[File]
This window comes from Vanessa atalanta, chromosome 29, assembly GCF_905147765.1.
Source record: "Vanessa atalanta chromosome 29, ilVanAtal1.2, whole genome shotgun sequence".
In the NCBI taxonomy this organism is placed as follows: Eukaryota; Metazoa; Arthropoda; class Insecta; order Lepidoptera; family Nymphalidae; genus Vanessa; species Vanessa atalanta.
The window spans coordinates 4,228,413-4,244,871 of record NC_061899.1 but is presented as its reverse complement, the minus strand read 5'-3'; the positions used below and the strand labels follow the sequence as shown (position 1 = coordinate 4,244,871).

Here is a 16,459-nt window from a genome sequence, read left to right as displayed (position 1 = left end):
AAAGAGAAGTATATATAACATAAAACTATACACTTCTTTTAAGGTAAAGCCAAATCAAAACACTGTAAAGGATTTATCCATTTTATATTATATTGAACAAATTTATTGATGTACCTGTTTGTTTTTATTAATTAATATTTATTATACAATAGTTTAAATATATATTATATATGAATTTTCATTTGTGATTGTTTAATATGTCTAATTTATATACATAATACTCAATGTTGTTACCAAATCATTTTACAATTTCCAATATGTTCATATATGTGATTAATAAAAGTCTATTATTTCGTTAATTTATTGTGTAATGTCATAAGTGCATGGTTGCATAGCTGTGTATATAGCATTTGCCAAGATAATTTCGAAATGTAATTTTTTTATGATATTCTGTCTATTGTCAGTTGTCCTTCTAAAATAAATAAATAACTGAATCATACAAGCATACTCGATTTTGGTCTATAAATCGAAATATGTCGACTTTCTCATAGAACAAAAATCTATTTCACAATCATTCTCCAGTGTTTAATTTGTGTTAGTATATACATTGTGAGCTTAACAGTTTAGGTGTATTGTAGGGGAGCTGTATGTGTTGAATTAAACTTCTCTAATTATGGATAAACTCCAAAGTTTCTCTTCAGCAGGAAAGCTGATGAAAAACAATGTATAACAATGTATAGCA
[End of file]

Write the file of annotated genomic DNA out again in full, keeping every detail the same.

This window comes from Vanessa atalanta, chromosome 29, assembly GCF_905147765.1.
Source record: "Vanessa atalanta chromosome 29, ilVanAtal1.2, whole genome shotgun sequence".
In the NCBI taxonomy this organism is placed as follows: Eukaryota; Metazoa; Arthropoda; class Insecta; order Lepidoptera; family Nymphalidae; genus Vanessa; species Vanessa atalanta.
The window spans coordinates 4,228,413-4,244,871 of record NC_061899.1 but is presented as its reverse complement, the minus strand read 5'-3'; the positions used below and the strand labels follow the sequence as shown (position 1 = coordinate 4,244,871).

Here is a 16,459-nt window from a genome sequence, read left to right as displayed (position 1 = left end):
AAAGAGAAGTATATATAACATAAAACTATACACTTCTTTTAAGGTAAAGCCAAATCAAAACACTGTAAAGGATTTATCCATTTTATATTATATTGAACAAATTTATTGATGTACCTGTTTGTTTTTATTAATTAATATTTATTATACAATAGTTTAAATATATATTATATATGAATTTTCATTTGTGATTGTTTAATATGTCTAATTTATATACATAATACTCAATGTTGTTACCAAATCATTTTACAATTTCCAATATGTTCATATATGTGATTAATAAAAGTCTATTATTTCGTTAATTTATTGTGTAATGTCATAAGTGCATGGTTGCATAGCTGTGTATATAGCATTTGCCAAGATAATTTCGAAATGTAATTTTTTTATGATATTCTGTCTATTGTCAGTTGTCCTTCTAAAATAAATAAATAACTGAATCATACAAGCATACTCGATTTTGGTCTATAAATCGAAATATGTCGACTTTCTCATAGAACAAAAATCTATTTCACAATCATTCTCCAGTGTTTAATTTGTGTTAGTATATACATTGTGAGCTTAACAGTTTAGGTGTATTGTAGGGGAGCTGTATGTGTTGAATTAAACTTCTCTAATTATGGATAAACTCCAAAGTTTCTCTTCAGCAGGAAAGCTGATGAAAAACAATGTATAACAATGTATAGCA